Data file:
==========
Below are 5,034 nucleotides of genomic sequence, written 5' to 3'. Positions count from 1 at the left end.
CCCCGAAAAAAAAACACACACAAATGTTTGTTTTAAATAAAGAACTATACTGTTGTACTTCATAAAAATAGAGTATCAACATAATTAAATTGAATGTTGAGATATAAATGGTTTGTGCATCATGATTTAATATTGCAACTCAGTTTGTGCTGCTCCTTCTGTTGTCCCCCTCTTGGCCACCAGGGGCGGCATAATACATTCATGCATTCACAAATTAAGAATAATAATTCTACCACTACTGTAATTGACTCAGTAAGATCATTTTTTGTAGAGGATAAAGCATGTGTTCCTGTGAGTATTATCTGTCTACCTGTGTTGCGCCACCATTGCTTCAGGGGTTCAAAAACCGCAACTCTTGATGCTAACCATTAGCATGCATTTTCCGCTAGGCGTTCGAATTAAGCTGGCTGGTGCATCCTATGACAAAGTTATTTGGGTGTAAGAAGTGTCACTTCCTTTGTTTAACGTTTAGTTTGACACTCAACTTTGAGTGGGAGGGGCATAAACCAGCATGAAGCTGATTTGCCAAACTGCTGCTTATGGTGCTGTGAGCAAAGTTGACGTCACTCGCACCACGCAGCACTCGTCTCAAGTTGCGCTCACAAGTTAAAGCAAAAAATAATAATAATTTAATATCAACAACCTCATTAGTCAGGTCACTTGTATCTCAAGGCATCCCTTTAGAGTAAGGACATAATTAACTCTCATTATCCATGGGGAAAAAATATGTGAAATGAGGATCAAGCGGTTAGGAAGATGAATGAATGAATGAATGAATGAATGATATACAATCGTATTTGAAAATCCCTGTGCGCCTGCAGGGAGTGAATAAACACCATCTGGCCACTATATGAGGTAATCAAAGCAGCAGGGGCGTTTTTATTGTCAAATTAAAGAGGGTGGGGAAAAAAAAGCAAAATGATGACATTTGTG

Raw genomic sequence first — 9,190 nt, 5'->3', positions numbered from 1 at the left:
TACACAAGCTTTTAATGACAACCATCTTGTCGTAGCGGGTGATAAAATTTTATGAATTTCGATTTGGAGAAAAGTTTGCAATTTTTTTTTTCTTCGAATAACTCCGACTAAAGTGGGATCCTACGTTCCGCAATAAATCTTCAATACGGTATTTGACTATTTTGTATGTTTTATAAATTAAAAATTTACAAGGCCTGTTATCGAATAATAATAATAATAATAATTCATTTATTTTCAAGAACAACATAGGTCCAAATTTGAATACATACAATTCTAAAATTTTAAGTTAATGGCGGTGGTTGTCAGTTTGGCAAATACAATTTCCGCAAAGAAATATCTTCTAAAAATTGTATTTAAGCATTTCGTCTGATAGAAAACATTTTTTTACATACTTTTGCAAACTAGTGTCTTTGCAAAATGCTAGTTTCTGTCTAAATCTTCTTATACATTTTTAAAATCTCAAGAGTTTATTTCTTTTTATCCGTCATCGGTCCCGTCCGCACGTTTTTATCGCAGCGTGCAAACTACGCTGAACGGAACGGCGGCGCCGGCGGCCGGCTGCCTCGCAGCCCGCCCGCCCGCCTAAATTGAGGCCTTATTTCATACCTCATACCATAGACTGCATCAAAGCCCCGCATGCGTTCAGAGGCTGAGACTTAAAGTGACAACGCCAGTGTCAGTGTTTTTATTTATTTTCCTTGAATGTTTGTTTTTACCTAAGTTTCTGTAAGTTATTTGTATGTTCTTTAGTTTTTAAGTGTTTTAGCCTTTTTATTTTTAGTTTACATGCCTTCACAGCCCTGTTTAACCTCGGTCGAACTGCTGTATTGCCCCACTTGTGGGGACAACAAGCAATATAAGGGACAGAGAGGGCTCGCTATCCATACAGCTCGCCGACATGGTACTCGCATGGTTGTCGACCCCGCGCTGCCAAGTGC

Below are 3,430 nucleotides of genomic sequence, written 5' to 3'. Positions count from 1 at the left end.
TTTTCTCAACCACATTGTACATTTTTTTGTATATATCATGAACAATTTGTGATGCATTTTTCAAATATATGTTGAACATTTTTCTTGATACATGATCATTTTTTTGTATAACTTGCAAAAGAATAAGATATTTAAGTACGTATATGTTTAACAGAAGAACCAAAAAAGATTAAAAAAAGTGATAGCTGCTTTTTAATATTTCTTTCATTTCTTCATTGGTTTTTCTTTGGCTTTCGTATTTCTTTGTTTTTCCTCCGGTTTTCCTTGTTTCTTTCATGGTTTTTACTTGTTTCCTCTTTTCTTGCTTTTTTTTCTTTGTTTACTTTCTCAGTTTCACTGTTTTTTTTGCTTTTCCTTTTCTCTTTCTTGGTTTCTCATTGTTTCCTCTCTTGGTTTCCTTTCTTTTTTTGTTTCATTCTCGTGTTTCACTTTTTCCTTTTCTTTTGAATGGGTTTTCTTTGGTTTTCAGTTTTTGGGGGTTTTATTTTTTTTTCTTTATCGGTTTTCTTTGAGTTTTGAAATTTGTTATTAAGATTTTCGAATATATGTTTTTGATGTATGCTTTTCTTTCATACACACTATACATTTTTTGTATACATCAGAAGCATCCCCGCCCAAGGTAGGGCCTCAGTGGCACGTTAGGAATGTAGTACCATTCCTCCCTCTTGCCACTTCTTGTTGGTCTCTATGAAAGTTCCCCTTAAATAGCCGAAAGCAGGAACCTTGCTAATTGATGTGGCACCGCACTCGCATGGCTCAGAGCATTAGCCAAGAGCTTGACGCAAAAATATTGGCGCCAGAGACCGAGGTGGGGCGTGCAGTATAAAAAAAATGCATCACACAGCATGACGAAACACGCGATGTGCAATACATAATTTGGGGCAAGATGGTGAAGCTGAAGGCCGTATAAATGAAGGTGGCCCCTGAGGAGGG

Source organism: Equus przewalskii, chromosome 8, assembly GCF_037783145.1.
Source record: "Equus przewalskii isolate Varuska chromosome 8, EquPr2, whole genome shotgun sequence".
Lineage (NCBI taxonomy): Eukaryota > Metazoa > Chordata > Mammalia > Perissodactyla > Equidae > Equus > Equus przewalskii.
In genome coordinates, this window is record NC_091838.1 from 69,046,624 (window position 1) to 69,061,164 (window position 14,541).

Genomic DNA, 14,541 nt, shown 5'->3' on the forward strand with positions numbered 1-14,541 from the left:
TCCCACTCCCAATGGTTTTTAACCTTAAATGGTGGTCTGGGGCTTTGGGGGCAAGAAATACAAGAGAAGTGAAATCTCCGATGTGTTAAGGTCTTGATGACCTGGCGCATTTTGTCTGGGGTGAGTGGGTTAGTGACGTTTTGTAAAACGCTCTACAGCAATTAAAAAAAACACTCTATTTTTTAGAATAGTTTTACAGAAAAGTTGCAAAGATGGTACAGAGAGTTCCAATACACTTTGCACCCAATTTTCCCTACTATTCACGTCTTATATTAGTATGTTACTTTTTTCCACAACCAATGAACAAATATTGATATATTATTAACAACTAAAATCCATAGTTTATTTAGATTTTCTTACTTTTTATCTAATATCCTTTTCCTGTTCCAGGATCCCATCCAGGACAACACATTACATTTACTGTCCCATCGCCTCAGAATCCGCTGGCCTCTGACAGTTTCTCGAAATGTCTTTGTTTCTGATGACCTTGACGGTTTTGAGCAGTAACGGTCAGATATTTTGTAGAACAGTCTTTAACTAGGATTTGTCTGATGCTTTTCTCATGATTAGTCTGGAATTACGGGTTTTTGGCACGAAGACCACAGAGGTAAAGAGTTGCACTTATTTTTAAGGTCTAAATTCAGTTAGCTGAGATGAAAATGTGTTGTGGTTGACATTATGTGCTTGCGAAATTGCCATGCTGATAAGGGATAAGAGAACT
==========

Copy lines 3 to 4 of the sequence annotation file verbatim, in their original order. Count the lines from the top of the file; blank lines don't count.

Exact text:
Raw genomic sequence first — 9,190 nt, 5'->3', positions numbered from 1 at the left:
TACACAAGCTTTTAATGACAACCATCTTGTCGTAGCGGGTGATAAAATTTTATGAATTTCGATTTGGAGAAAAGTTTGCAATTTTTTTTTTCTTCGAATAACTCCGACTAAAGTGGGATCCTACGTTCCGCAATAAATCTTCAATACGGTATTTGACTATTTTGTATGTTTTATAAATTAAAAATTTACAAGGCCTGTTATCGAATAATAATAATAATAATAATTCATTTATTTTCAAGAACAACATAGGTCCAAATTTGAATACATACAATTCTAAAATTTTAAGTTAATGGCGGTGGTTGTCAGTTTGGCAAATACAATTTCCGCAAAGAAATATCTTCTAAAAATTGTATTTAAGCATTTCGTCTGATAGAAAACATTTTTTTACATACTTTTGCAAACTAGTGTCTTTGCAAAATGCTAGTTTCTGTCTAAATCTTCTTATACATTTTTAAAATCTCAAGAGTTTATTTCTTTTTATCCGTCATCGGTCCCGTCCGCACGTTTTTATCGCAGCGTGCAAACTACGCTGAACGGAACGGCGGCGCCGGCGGCCGGCTGCCTCGCAGCCCGCCCGCCCGCCTAAATTGAGGCCTTATTTCATACCTCATACCATAGACTGCATCAAAGCCCCGCATGCGTTCAGAGGCTGAGACTTAAAGTGACAACGCCAGTGTCAGTGTTTTTATTTATTTTCCTTGAATGTTTGTTTTTACCTAAGTTTCTGTAAGTTATTTGTATGTTCTTTAGTTTTTAAGTGTTTTAGCCTTTTTATTTTTAGTTTACATGCCTTCACAGCCCTGTTTAACCTCGGTCGAACTGCTGTATTGCCCCACTTGTGGGGACAACAAGCAATATAAGGGACAGAGAGGGCTCGCTATCCATACAGCTCGCCGACATGGTACTCGCATGGTTGTCGACCCCGCGCTGCCAAGTGC